Let’s sit down with Luis and learn more about his non-traditional career path …
[Setting: An altMBA friend, Rafael, was visiting from Brazil at the exact same time Luis was in town from Milwaukee. Being an impresario, I decided to invite a couple of local alums Shawn, Sura & Trevor so that we could all meet for dinner in downtown Orlando. I showed up to the Rusty Spoon during Friday happy hour, before our group dinner reservation, and met Luis for our interview …]
Dean: Luis, so explain this to me. Breakdancing to development to sales coach. Let’s start off with the breakdancing. Tell me, how did you get into that?
Luis: So, I was 18 years old. I got into breakdancing when someone invited me to a breakdancing session, where they used to practice. I went there and I saw how challenging it was and I just decided that this is what I’m going to do for a little bit.
Dean: So you just started from there? Did you take lessons or join a crew?
Luis: Yeah, so I just would go to practice and I did eventually join a crew and I got really good fast. Breakdancing is one of those forms of arts that you can do it by yourself with enough room, but it’s a lot of practice, and a lot of time, and a lot of discipline to get to know your body in a way that most people don’t know it.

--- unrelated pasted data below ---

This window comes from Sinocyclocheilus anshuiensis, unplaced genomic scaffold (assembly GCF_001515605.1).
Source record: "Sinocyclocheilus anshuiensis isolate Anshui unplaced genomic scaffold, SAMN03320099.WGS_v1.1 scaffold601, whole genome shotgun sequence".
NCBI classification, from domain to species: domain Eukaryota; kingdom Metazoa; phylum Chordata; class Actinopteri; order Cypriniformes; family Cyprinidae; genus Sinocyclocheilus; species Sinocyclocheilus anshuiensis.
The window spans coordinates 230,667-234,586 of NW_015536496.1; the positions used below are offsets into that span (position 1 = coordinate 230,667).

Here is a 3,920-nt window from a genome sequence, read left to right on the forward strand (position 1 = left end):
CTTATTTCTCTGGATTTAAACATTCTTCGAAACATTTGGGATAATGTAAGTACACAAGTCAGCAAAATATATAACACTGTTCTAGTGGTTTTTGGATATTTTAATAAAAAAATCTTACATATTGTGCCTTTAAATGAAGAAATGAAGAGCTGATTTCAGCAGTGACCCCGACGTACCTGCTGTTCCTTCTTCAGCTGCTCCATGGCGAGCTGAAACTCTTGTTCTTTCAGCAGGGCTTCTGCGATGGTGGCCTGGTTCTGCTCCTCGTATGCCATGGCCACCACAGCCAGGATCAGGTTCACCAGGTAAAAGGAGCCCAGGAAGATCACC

Dean: When you joined a crew, what was that like? Actually, what does that mean, being part of a crew?
Luis: It’s pretty much like a dance squad. We travel around, compete, and also do shows. We eventually started doing shows for the NBA. So every so often, I would perform there or at other events and it was a really cool time in my life. I traveled a lot, got to meet people from different backgrounds, and we all just related through this form of hip hop … this art … this expression of breakdancing.